Discussions about trade often present a false dichotomy: if exports are good and then imports must be bad. This oversimplified view lends itself to policy prescriptions that encourage exporters and discourage importers, yet the real world is much more complicated.

According to the Census Bureau’s 2013-2014 Profile of U.S. Importing and Exporting Companies, about 36,000 American manufacturers were importers in 2014. A separate table showed that 25,000 manufacturers were both exporters and importers. Put differently, nearly 70 percent of manufacturers that imported also exported products in 2014. So any efforts to raise the costs of imports are likely to drive up the costs of U.S. manufacturing, thereby making U.S. exports less competitive as well.

The GSP program helps demonstrate the importance of imports for manufacturers. In 2015, about two-thirds of all imports under GSP were raw materials, components and parts used to make other things in the United States. GSP waved over $400 million in taxes on those products – or about 60 percent of the total tariffs waived by the GSP program in 2015. By comparison, those same products account for just one-third of total U.S. tariffs collected (from all countries) in 2015.


For some states, basically all products imported under GSP in 2015 were raw materials, components and parts. For example, 99.7 percent of tariffs waived on imports into West Virginia in 2015 were for raw materials and parts. These included primary form plastics, chemicals, and transmission parts. Raw materials are parts accounted for 90 percent or more of the tariffs waived by GSP last year in several other states, including Wyoming, Louisiana, Michigan, Indiana, and Alaska.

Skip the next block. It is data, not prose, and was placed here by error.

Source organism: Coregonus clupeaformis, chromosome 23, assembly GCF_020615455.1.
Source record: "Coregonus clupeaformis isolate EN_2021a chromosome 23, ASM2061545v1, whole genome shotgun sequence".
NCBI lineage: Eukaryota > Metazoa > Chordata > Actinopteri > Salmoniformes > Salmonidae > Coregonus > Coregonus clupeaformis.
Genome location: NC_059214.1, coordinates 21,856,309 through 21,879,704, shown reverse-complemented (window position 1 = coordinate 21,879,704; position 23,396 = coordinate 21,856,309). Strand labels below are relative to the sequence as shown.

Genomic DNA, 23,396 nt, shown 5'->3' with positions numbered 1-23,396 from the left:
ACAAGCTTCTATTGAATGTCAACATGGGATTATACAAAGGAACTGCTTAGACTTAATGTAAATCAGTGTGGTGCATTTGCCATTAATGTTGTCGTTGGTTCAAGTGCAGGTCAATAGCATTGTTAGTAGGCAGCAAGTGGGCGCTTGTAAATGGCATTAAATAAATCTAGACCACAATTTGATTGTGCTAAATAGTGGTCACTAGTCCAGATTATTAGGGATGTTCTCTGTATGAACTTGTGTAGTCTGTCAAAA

When import costs are increased, such as when GSP was allowed to expire, American manufacturers (and their workers) suffer. For example, the new taxes associated with GSP expiration after one year forced Matrix Metals to lay off 75 workers in Iowa and Texas and prevented McGuire Manufacturing from replacing two full-time workers that left the small, Connecticut-based company.

Manufacturing jobs losses like those are completely avoidable. Eventually, Congress approved GSP renewal with big bipartisan votes in both the Senate and the House. Yet the false belief that imports must displace U.S. production fails to account for the fact that most imports, especially those under GSP, actually help make American manufacturers more competitive.